Syria Spurns U.S. Bid to Mend Ties

America has sown chaos across the globe, says Assad in an apparent rejection of the Obama administration's overtures.

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Syria's president has accused the United States of sowing chaos overseas, snubbing Washington's efforts to improve ties with Damascus.

Syrian President Bashar al-Assad. Credit: AP

Bashar Assad told Al-Hayat newspaper in an interview published Tuesday that the U.S. created chaos in every place it entered.

"Is Afghanistan stable? Is Somalia stable? Did they bring stability to Lebanon in 1983?" Assad asked, referring to U.S. intervention in Lebanon's 15-year civil war that ended in 1990.

In Washington, the State Department issued a strong rebuttal. Spokesman P.J. Crowley charged that Syria is destabilizing Lebanon by supplying arms to militants and issuing arrest warrants for Lebanese officials.

"These activities by Syria directly undermine Lebanon's sovereignty and directly undermine Syria's stated commitments to Lebanon's sovereignty and independence," Crowley said. We believe we're playing a constructive role in the region, and we believe that Syria is not.

The tough retort appeared to run counter to U.S. efforts to improve ties with Syria.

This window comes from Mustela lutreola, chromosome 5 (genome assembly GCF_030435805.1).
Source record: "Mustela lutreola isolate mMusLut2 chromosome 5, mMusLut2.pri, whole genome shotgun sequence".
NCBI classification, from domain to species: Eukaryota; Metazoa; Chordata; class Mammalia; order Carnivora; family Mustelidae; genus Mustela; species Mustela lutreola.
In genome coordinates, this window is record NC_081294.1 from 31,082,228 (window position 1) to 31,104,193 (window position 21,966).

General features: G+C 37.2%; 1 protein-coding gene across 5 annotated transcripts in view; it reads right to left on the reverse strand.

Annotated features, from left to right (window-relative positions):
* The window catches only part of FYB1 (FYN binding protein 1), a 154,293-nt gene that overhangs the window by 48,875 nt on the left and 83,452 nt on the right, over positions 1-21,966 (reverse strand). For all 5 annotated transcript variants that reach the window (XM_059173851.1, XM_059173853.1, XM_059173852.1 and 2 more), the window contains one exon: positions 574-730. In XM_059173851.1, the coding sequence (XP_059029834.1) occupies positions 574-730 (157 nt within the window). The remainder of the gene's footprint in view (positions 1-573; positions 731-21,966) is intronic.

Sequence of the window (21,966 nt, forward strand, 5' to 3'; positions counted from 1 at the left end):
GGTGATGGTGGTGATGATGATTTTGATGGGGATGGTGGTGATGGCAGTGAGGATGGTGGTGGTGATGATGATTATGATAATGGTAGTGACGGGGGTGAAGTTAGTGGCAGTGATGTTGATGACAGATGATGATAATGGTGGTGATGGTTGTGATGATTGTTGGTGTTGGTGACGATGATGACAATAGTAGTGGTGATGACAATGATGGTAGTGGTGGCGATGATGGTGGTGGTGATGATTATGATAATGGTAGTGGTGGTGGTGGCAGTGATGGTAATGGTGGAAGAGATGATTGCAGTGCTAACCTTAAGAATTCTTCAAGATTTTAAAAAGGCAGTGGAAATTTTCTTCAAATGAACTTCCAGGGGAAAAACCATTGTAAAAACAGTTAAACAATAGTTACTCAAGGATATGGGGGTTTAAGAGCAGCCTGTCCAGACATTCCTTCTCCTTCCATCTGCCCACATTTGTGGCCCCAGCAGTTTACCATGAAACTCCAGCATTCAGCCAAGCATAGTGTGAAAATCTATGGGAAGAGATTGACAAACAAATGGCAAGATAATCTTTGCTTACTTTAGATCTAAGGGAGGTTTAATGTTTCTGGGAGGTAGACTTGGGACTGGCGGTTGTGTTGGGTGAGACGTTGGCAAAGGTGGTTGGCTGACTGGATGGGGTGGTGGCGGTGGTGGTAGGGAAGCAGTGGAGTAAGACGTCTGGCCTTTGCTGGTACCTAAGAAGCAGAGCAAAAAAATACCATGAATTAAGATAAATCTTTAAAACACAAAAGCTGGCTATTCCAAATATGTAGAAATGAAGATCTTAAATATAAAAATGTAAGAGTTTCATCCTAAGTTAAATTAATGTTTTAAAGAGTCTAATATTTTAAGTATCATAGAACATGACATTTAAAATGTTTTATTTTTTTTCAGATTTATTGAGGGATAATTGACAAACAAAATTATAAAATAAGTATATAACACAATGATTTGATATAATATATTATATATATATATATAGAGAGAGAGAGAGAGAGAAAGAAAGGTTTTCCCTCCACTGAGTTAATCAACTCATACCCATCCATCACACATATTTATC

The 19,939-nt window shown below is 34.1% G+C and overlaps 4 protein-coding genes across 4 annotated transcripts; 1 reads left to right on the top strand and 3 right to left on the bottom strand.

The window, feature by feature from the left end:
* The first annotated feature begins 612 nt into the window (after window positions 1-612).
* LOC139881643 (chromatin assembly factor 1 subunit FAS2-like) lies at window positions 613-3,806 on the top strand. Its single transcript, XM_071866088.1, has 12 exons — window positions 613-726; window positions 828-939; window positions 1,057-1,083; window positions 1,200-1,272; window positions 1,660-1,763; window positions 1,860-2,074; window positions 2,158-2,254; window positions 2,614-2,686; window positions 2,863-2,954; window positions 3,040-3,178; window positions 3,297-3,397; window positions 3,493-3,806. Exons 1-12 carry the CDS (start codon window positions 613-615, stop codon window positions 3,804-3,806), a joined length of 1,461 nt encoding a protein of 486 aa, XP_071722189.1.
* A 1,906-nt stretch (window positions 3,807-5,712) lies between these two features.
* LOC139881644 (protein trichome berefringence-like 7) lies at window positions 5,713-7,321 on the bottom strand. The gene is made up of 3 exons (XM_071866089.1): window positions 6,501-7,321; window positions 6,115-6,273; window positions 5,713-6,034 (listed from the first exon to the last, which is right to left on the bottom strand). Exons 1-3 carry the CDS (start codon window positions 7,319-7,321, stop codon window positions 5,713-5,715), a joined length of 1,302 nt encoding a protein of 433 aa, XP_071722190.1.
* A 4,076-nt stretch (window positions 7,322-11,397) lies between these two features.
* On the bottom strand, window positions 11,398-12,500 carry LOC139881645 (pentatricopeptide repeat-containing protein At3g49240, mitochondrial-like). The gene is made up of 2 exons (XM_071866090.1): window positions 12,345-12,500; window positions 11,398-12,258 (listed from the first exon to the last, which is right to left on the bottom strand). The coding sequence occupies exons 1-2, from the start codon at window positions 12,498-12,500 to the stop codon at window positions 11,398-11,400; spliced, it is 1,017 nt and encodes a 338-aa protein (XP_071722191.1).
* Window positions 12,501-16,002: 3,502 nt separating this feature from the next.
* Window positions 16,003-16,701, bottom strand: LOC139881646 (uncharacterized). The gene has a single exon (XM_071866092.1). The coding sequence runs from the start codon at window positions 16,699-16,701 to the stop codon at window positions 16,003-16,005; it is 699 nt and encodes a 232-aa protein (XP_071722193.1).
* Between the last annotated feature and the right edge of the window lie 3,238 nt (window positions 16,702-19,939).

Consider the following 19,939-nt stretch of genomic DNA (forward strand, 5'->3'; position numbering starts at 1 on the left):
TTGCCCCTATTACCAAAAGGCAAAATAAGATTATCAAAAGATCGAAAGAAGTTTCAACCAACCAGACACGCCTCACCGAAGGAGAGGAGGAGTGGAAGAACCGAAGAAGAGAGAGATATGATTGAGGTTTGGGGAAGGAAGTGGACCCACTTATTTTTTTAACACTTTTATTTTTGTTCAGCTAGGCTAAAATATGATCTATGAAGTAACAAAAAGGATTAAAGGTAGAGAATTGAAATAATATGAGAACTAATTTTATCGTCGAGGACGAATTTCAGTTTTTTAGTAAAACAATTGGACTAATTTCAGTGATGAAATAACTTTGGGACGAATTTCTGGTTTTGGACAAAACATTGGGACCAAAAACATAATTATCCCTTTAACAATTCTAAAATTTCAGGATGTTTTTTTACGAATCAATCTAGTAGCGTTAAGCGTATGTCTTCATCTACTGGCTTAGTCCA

President Barack Obama has made repeated overtures to Damascus this year, nominating the first U.S. ambassador to Syria since 2005 and sending top diplomats to meet with Assad. Obama is trying to lure Damascus away from its alliance with Iran and militant groups such as Hezbollah and the Palestinian Hamas.

But Syria has continued to strengthen ties with outspoken critics of Washington, such as Iran and Venezuela.

In Tuesday's interview, Assad also warned that expected indictments in the 2005 assassination of former Lebanese Prime Minister Rafik Hariri could destroy Lebanon.

Assad said Lebanon is divided on a sectarian basis and that indictments in the case could rip the country apart.

"Any clash at any time between any group will sabotage Lebanon and destroy it," he said.

A massive truck bombing in Beirut killed Hariri and 22 others on Feb. 14, 2005. A United Nations tribunal is investigating the case but has not indicted anyone.

Immediately after the killing, suspicion fell on neighboring Syria because Hariri had sought to weaken its domination of Lebanon. Syria has denied any role in the murder.

The killing galvanized opposition to Damascus and sparked huge street demonstrations that helped end Syria's 29-year military presence in Lebanon. This paved the way for pro-Western parties to head the government in subsequent elections.

Many expect the tribunal to indict members of Hezbollah, the Syrian-backed Shiite militia that now shares power in a fragile unity government with a Western-backed coalition.

Hezbollah leader Sheik Hassan Nasrallah has said he expects the tribunal to indict members of his group. He vows not to hand them over for prosecution.

Many fear that indictments of Hezbollah members could trigger violence between Shiite and Sunni Muslims. In 2008, sectarian clashes killed 81 people and nearly plunged Lebanon into another civil war.

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